DENVER – U.S. Sen. Michael Bennet is among six Democratic senators pressing under-fire Environmental Protection Agency Administrator Scott Pruitt for answers as to why he decided last week to roll back U.S. vehicle emissions standards.
Bennet, a Colorado Democrat, said last week that Pruitt’s announcement was “causing severe damage with no clear winner.”
The next day, he sent a letter , along with Sens. Ed Markey (D-Mass.), Sheldon Whitehouse (D-R.I.), Kamala Harris (D-Calif.), Richard Blumenthal (D-Conn.) and Dianne Feinstein (D-Calif.) asking Pruitt to explain his reasoning for the rollback.
Pruitt’s decision to roll back the EPA’s 2012 standards, which aimed at cutting car pollution by requiring new cars built between 2022 and 2025 to have higher fuel efficiency standards, put into question data released by the EPA and National Highway Traffic Safety Administration since the 2012 rules were released.
A draft report issued in 2016 found the 2012 standards could be met, and another determination by the EPA made in early 2017 found no further changes needed to be made, according to the senators.
But since Pruitt took over the agency, the EPA and some automakers have argued recently that the Obama-era rules were too strict and would cost manufacturers who had to speed up their own technologies to save on fuel in their vehicles. The EPA said in last week’s announcement that the 2012 rules lead to “significant additional costs on consumers, especially low-income consumers.”
But the senators wrote that Pruitt’s own agency found otherwise.
“Despite the significant amount of expert analysis, stakeholder engagement, and agency expertise that went into this final determination, you decided to revisit this decision and issue a second final determination for MY2022-2025 vehicle emissions standards,” the senators wrote. “In your announcement, you said the previous determination was ‘wrong’ and ‘set the standards too high.’”
In their letter, the senators ask Pruitt to write back to them by April 20 with answers to a series of questions as to why he is reconsidering his agency’s 2017 guidance on the emissions standards.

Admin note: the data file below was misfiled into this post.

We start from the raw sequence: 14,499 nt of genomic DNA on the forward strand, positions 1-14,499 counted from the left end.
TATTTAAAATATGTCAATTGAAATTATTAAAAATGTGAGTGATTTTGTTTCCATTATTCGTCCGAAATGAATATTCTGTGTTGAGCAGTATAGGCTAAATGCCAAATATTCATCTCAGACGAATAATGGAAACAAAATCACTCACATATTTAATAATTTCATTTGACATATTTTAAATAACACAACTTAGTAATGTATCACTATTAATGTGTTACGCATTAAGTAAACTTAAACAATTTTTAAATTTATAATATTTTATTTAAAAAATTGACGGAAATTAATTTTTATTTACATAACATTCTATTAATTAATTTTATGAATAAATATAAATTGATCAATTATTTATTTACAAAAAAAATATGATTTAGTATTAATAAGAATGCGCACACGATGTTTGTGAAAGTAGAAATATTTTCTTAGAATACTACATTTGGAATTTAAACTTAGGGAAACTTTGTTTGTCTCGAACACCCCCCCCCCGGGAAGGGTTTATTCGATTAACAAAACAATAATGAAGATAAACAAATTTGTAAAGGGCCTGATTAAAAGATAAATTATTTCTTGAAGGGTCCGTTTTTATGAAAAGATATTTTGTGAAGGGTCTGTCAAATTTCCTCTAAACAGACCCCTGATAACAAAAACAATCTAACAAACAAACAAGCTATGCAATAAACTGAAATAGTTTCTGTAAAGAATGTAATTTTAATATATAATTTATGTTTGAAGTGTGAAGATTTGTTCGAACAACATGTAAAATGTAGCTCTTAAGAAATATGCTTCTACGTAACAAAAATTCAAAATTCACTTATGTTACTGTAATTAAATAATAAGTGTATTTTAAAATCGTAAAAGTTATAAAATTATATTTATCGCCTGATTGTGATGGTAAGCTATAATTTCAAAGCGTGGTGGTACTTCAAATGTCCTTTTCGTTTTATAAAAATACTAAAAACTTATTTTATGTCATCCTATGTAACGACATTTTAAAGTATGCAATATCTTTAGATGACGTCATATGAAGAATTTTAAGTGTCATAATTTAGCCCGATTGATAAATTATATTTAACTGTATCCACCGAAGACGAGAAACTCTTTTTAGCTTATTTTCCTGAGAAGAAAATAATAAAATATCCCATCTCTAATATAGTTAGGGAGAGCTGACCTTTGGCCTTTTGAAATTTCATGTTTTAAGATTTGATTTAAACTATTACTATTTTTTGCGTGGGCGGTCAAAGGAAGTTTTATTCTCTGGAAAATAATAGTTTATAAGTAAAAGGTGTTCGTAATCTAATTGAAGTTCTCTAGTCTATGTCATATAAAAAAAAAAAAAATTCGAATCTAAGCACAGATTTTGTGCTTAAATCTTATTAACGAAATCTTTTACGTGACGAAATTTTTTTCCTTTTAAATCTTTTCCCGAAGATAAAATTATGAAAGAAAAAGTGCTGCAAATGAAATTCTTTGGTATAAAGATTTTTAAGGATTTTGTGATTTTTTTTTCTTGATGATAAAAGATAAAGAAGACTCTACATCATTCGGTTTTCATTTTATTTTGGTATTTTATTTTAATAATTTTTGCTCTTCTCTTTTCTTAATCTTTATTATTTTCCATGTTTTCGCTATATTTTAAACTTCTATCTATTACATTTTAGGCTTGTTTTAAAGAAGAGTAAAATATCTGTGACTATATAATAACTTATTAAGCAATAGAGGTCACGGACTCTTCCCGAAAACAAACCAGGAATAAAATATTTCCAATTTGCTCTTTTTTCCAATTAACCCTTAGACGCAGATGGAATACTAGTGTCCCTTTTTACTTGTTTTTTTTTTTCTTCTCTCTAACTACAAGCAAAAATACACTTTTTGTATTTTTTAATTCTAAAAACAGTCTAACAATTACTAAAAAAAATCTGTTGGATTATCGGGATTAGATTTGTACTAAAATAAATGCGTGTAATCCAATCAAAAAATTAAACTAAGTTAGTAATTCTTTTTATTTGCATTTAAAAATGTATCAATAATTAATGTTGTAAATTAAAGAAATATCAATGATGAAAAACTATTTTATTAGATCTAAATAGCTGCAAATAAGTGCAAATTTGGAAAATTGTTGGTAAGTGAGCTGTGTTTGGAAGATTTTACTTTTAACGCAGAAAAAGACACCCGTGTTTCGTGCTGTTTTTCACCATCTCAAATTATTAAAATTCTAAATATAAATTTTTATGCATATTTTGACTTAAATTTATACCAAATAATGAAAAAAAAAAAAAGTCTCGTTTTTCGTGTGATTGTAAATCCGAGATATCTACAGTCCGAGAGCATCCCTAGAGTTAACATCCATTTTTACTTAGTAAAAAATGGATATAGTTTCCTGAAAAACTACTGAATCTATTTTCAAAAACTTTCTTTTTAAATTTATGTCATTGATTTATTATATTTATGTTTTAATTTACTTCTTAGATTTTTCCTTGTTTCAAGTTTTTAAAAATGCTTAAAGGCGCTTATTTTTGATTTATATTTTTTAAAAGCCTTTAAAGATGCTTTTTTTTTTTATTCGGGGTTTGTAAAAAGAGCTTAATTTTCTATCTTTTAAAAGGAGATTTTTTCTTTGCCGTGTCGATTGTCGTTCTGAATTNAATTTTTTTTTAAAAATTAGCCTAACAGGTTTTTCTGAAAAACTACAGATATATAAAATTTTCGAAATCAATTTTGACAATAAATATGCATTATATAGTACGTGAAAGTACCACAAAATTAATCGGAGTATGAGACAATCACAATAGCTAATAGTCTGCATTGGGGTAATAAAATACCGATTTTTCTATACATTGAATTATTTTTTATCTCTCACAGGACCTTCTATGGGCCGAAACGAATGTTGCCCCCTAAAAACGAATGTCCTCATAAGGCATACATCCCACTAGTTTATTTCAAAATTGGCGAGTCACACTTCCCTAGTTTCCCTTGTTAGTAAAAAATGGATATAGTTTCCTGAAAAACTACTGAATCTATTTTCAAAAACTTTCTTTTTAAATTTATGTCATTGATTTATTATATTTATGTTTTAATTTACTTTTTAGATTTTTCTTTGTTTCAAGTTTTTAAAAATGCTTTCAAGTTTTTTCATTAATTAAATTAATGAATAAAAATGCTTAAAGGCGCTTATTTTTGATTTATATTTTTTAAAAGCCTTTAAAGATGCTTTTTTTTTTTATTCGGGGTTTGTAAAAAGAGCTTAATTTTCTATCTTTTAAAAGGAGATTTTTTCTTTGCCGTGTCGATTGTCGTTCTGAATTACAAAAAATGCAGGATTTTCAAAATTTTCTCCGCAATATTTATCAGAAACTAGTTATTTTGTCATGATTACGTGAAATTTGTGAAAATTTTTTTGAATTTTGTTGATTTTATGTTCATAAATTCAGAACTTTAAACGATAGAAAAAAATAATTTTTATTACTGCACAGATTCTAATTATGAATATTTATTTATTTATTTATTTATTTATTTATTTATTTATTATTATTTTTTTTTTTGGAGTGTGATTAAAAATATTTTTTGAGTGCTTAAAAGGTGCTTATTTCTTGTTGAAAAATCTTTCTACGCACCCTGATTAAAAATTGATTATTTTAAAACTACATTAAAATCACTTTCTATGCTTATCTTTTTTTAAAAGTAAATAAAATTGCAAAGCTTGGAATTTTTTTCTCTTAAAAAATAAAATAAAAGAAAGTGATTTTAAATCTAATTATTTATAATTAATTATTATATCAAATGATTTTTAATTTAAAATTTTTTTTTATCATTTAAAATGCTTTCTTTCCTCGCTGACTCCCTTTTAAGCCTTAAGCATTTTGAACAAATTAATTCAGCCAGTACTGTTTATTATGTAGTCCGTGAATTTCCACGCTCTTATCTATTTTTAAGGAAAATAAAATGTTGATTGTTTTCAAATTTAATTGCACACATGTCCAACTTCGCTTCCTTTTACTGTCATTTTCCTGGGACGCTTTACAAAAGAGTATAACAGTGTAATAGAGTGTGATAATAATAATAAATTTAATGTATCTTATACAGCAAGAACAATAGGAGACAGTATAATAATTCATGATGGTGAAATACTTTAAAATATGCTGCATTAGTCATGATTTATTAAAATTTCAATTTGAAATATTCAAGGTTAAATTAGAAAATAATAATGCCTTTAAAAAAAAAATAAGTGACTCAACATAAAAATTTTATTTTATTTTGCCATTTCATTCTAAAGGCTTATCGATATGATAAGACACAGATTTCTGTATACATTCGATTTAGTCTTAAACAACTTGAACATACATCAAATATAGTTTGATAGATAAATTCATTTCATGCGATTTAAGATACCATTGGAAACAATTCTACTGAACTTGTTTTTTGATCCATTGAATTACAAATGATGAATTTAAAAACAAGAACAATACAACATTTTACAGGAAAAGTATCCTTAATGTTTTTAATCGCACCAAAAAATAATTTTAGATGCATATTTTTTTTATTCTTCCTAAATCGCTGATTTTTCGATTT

Among the questions they ask are how the EPA came to its new conclusions, if the agency has conducted new fiscal analyses, and what the agency found was inaccurate with its previous report. The senators also ask that Pruitt provide details about all of his meetings with the auto and oil and gas industries in developing the new emissions plans.
“It is extremely troubling to use that EPA would seemingly bend to industry pressure and overturn an agreement that the auto industry had itself once supported,” the senators wrote. “Your answers to the questions above are necessary to help us and the public understand why you appear to oppose these important objectives.”
The scaling back of the emissions standards could have financial effects in Colorado, according to a report published last August by the Union of Concerned Scientists, a group that supports higher emissions standards.
The report said each Colorado household would save $2,700 by 2030 under the standards if they are left intact, and said the state had at that point already saved $550 million. Those savings come primarily through buying less gas, despite a slightly higher up-front cost for vehicles, the report said.
Last week, Bennet was among three Democratic members of Congress from Colorado to call for Pruitt to resign or be fired over a host of scandals. On Monday, it was announced that two ethics investigations into Pruitt were expanding, though the president has continued to back his administrator.